NEXPTIME

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In computational complexity theory, the complexity class NEXPTIME (sometimes called NEXP) is the set of decision problems that can be solved by a non-deterministic Turing machine using time O(2p(n)) for some polynomial p(n), and unlimited space.

In terms of NTIME,

\mbox{NEXPTIME} = \bigcup_{k\in\mathbb{N}} \mbox{NTIME}(2^{n^k})

Alternatively, NEXPTIME can be defined using deterministic Turing machines as verifiers. A language L is in NEXPTIME if and only if there exist polynomials p and q, and a deterministic Turing machine M, such that

  • For all x and y, the machine M runs in time p(2|x|) on input (x,y)
  • For all x in L, there exists a string y of length q(2|x|) such that M(x,y) = 1
  • For all x not in L and all strings y of length q(2|x|), M(x,y) = 0

We know

P \subseteq NP \subseteq EXPTIME \subseteq NEXPTIME

and also, by the time hierarchy theorem, that

   NP \subsetneq NEXPTIME  

If P = NP, then NEXPTIME = EXPTIME (padding argument); more precisely, ENE if and only if there exist sparse languages in NP that are not in P.[1]

Alternative characterizations[edit]

NEXPTIME often arises in the context of interactive proof systems, where there are two major characterizations of it. The first is the MIP proof system, where we have two all-powerful provers which communicate with a randomized polynomial-time verifier (but not with each other). If the string is in the language, they must be able to convince the verifier of this with high probability. If the string is not in the language, they must not be able to collaboratively trick the verifier into accepting the string except with low probability. The fact that MIP proof systems can solve every problem in NEXPTIME is quite impressive when we consider that when only one prover is present, we can only recognize all of PSPACE; the verifier's ability to "cross-examine" the two provers gives it great power. See interactive proof system#MIP for more details.

Another interactive proof system characterizing NEXPTIME is a certain class of probabilistically checkable proofs. Recall that NP can be seen as the class of problems where an all-powerful prover gives a purported proof that a string is in the language, and a deterministic polynomial-time machine verifies that it is a valid proof. We make two changes to this setup:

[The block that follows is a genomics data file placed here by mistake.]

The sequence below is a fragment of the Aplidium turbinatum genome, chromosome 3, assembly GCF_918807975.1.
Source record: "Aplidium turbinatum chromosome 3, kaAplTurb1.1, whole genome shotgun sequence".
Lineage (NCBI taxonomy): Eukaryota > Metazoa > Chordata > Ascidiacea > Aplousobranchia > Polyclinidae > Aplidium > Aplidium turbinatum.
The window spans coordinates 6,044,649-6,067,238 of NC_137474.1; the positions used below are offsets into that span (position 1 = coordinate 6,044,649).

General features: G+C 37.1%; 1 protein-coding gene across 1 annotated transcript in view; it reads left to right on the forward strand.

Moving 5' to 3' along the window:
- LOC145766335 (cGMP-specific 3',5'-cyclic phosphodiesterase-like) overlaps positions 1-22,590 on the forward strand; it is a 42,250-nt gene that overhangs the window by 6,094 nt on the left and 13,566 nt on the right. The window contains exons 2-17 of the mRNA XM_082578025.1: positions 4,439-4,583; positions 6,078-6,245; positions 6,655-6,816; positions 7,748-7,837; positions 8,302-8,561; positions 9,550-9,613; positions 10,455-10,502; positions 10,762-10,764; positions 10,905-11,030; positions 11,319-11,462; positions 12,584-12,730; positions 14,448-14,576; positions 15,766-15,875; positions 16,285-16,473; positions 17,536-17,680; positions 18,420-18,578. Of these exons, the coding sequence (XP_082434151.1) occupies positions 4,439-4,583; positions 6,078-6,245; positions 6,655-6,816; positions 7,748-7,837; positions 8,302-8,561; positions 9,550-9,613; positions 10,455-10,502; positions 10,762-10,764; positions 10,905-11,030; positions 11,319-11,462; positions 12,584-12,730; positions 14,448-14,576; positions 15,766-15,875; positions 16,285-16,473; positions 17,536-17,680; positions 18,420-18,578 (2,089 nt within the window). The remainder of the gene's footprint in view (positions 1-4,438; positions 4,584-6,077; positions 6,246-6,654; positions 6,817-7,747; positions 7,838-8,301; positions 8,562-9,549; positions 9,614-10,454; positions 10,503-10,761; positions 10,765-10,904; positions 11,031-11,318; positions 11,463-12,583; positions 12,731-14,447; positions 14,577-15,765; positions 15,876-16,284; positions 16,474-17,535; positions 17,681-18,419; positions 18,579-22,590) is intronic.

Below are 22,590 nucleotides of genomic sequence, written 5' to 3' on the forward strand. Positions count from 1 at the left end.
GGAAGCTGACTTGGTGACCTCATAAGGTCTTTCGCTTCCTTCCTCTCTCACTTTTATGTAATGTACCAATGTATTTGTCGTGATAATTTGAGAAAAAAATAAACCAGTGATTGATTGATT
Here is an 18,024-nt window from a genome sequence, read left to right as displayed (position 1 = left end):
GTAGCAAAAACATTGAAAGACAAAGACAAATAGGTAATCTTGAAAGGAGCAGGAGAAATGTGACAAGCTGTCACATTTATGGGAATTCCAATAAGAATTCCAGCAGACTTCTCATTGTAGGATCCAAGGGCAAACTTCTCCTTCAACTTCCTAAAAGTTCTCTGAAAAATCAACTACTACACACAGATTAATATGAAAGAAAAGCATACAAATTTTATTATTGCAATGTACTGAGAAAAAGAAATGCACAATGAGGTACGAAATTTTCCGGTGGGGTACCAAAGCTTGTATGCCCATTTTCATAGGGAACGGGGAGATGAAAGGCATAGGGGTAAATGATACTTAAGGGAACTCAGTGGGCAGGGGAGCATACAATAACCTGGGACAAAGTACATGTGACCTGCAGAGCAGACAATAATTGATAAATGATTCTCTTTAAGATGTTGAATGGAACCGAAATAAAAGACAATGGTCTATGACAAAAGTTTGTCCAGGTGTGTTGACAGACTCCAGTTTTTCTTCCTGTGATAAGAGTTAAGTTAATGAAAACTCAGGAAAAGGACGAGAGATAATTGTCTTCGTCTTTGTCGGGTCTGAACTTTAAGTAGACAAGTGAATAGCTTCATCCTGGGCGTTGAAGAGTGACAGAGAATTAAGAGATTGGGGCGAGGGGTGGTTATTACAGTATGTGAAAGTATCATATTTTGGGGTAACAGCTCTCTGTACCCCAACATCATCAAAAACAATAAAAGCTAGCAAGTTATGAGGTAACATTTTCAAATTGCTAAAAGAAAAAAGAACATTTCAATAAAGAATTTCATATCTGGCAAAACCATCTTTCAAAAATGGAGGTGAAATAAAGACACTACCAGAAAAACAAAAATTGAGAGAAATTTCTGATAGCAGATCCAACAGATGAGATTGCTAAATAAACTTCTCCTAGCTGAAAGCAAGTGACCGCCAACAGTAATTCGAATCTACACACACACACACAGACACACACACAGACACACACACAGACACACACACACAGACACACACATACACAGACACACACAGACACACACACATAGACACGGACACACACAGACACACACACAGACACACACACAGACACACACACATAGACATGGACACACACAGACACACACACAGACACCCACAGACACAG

• Add randomness, the ability to flip coins, to the verifier machine.
  • Instead of simply giving the purported proof to the verifier on a tape, give it random access to the proof. The verifier can specify an index into the proof string and receive the corresponding bit. Since the verifier can write an index of polynomial length, it can potentially index into an exponentially long proof string.

These two extensions together greatly extend the proof system's power, enabling it to recognize all languages in NEXPTIME. The class is called PCP(poly, poly). What more, in this characterization the verifier may be limited to read only a constant number of bits, i.e. NEXPTIME = PCP(poly, 1). See probabilistically checkable proofs for more details.

NEXPTIME-complete[edit]

A decision problem is NEXPTIME-complete if it is in NEXPTIME, and every problem in NEXPTIME has a polynomial-time many-one reduction to it. In other words, there is a polynomial-time algorithm that transforms instances of one to instances of the other with the same answer. Problems that are NEXPTIME-complete might be thought of as the hardest problems in NEXPTIME. We know that NEXPTIME-complete problems are not in NP; it has been proven that these problems cannot be verified in polynomial time, by the time hierarchy theorem.

An important set of NEXPTIME-complete problems relates to succinct circuits. Succinct circuits are simple machines used to describe graphs in exponentially less space. They accept two vertex numbers as input and output whether there is an edge between them. If solving a problem on a graph in a natural representation, such as an adjacency matrix, is NP-complete, then solving the same problem on a succinct circuit representation is NEXPTIME-complete, because the input is exponentially smaller (under some mild condition that the NP-completeness reduction is achieved by a "projection").[2][3] As one simple example, finding a Hamiltonian path for a graph thus encoded is NEXPTIME-complete.

See also[edit]

References[edit]

  1. ^ Juris Hartmanis, Neil Immerman, Vivian Sewelson. Sparse Sets in NP-P: EXPTIME versus NEXPTIME. Information and Control, volume 65, issue 2/3, pp.158–181. 1985. At ACM Digital Library
  2. ^ C. Papadimitriou & M. Yannakakis, A note on succinct representations of graphs, Information and control, vol 71 num 3, décember 1986, pp. 181—185, doi:10.1016/S0019-9958(86)80009-2
  3. ^ C. Papadimitriou. Computational Complexity Addison-Wesley, 1994. ISBN 0-201-53082-1. Section 20.1, pg.492.